The governor, who has sided with the House on the Medicaid debate and called individual senators to his office last week to threaten vetoes of their priorities if he didn't get his tax cut bill, had little to say Tuesday.

"We understand why the House did what they did. We will see what the Senate does tomorrow," Scott spokeswoman Jackie Schutz said.

Crisafulli told the House he would never ask them "to vote for something I wouldn't vote for myself," and that is why he hasn't brought the issue up for a full vote on the floor. "I will not force anyone to expand Medicaid," he said.

"The Senate continues to assert their demand that we agree to expand Medicaid before we can get started on budget negotiations," Crisafulli said, implying that Gardiner misled him. "He never told me it was going to be a prerequisite to our budget negotiations."

Crisafulli noted that "with more time and more information," the Senate will be in a better position to accomplish budget negotiations.

Gardiner responded: "The Senate's position hasn't changed a bit." Other senators raised doubts about how easy it will be to heal wounds.

"The immaturity that they've shown in the House today is a testimony to term limits,'' said Sen. Jack Latvala, R-Clearwater. He scolded the House leaders for being "immature" and blasted House GOP members for following their leaders "like lemmings … There's no check and balance on leadership."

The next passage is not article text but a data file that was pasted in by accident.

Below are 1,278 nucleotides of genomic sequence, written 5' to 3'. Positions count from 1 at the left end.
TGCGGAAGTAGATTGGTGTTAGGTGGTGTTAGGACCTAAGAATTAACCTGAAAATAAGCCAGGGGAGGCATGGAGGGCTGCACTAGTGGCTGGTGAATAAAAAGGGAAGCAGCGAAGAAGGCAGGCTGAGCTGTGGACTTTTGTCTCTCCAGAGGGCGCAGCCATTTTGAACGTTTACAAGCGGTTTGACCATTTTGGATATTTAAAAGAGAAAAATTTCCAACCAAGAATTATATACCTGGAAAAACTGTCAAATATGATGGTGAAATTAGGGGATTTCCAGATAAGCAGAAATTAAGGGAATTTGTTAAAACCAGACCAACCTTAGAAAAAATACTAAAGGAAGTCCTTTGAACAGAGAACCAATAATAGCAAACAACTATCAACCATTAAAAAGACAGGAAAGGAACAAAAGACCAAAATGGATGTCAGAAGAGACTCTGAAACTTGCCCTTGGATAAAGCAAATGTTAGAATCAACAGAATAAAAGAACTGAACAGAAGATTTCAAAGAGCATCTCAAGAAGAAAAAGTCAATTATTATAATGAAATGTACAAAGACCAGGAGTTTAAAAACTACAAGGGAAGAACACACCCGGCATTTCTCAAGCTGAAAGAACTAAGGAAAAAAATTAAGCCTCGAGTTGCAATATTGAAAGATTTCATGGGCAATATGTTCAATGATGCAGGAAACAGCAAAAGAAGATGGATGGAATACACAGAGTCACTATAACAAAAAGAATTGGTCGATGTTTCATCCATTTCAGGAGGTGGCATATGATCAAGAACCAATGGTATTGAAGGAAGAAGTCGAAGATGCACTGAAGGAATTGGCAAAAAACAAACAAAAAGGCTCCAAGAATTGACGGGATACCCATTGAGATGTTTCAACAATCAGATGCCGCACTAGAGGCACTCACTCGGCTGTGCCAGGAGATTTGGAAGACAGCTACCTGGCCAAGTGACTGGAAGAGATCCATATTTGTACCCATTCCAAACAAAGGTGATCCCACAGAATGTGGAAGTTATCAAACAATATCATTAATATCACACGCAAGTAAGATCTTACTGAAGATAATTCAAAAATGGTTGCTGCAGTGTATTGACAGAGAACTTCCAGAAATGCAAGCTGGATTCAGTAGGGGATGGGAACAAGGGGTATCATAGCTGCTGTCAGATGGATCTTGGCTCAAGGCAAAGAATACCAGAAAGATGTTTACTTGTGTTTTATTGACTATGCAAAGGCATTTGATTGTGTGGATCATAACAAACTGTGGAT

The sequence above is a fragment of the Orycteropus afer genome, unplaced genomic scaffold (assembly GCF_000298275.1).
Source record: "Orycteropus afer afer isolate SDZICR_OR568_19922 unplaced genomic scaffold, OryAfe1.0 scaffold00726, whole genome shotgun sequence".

Sen. Tom Lee, R-Brandon, the Senate Appropriations Committee chairman, said the House's decision to leave early would "be hard to explain back home" and will deepen the divide between the two chambers.

"Think of the psychology of being jilted at the altar," he said. "How many people recover from that?"

The decision by the Florida House to adjourn early was known among just a small group of the lobbying corps, who positioned themselves in the chamber for the historic announcement.

It was known among the House's leadership, which had the House Majority Office prepare a four-page document answering what they expected would be commonly asked questions about the House's position on the budget impasse and Medicaid.

But the decision took several members of the majority party in the House by surprise, exposing the rift that has been simmering under the surface for weeks.

"We were given no notice ahead of time, no indication that it was coming," said Rep. Ray Pilon, R-Sarasota. "I was very surprised and very disappointed that it was handled that way."

Pilon, a retired sheriff's deputy, represents a moderate Republican district. He said he thought a majority of his constituents favored the Senate's approach.

The Senate was also kept in the dark. Two hours before the House shut down, Gardiner asked Crisafulli if he could dispatch a team of senators to begin discussions on "how we land this plane," Gardiner told reporters later Tuesday. The next thing he knew, he said, Crisafulli left him a message on his personal cellphone that the House was closing its doors.

For many important policy bills, the Senate's decision to return today is mostly a symbolic gesture.